This process removes any water-soluble materials and heavy solids. The beeswax is melted over water and allowed to settle. Water soluble materials will dissolve in the water layer and solids will fall to the bottom of the vessel. Liquid beeswax is then taken off the top and solidified. As this is done when the beeswax is rendered, we have less need to do it, as the received beeswax is already washed.
This process removes fine solids and helps improve the colour. Liquid beeswax is mixed with fuller’s earth and activated carbon, which have two functions: they absorb some of the molecules that colour the beeswax and act as a filter medium. After allowing time to react, the fuller’s earth and carbon are removed by pumping the beeswax through a filter press. This is a series of chambers surrounded by a cloth membrane. They allow the liquid beeswax to pass through the cloth, but not the fuller’s earth and carbon, which also act as filter media for very fine particles as they are deposited on the cloth. The beeswax produced at this stage is of refined yellow standard and is usable in many applications. If a whiter product is required, further bleaching can be carried out, which is done using peroxides. Up to the early 20th century, the principal means of bleaching beeswax was the sun. At the facility in Kenya we are looking at ways to re-introduce this method, so that we can once again produce completely chemical free certified organic sun-bleached beeswax. Once at the standard required, the beeswax can be solidified and testing is carried out to confirm its purity.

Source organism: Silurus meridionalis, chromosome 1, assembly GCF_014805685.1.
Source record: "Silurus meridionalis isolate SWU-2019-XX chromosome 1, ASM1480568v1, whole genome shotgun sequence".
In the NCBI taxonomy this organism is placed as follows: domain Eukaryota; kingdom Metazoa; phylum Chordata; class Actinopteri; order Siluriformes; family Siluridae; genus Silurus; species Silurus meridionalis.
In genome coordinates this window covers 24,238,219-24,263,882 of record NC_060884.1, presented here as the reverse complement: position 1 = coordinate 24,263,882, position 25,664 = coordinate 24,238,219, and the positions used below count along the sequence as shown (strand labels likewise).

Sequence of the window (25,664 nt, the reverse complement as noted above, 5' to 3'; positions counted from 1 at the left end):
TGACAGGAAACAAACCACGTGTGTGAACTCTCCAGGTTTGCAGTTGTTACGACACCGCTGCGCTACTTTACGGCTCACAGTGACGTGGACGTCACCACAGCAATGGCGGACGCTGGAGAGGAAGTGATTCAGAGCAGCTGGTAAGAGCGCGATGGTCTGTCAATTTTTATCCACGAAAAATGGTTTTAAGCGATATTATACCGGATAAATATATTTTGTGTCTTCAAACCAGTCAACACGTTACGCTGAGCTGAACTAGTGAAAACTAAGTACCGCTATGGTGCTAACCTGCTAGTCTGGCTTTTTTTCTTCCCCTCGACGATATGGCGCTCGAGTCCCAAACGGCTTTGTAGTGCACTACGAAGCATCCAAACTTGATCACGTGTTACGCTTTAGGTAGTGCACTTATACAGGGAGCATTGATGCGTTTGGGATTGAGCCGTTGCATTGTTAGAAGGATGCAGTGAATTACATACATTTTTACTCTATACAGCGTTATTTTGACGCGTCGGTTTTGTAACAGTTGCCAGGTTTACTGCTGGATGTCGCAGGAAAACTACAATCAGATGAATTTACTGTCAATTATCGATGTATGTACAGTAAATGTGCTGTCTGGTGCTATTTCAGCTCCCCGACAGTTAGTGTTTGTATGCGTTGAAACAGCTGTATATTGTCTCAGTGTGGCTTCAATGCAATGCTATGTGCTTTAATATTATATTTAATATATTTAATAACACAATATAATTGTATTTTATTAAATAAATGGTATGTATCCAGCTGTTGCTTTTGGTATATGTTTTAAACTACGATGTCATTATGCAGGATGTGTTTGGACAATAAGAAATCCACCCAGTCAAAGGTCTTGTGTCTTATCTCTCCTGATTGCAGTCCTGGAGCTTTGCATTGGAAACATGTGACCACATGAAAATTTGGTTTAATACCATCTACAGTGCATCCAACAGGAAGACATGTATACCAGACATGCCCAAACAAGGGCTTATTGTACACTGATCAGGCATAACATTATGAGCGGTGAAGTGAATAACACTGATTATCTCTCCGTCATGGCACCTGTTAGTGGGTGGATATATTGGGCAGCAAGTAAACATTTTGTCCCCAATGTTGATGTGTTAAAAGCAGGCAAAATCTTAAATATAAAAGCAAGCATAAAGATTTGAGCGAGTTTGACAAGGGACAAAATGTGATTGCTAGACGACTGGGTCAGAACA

Before we look at some uses of beeswax, here are its useful properties: • Low melting point • Combustible • Insoluble in water • Compatible with oils, fats and resins • Inert • Non-toxic • Plasticiser • Translucent As a chemist, for many years when compiling this list, I concentrated on the chemical and physical properties of the beeswax. However, two characteristics are increasingly important to consumers: that beeswax is a natural product and sustainable. A few applications use pure beeswax, but most are in combination with other materials. We have many years’ experience in formulating beeswax blends and the materials used depend on several factors. While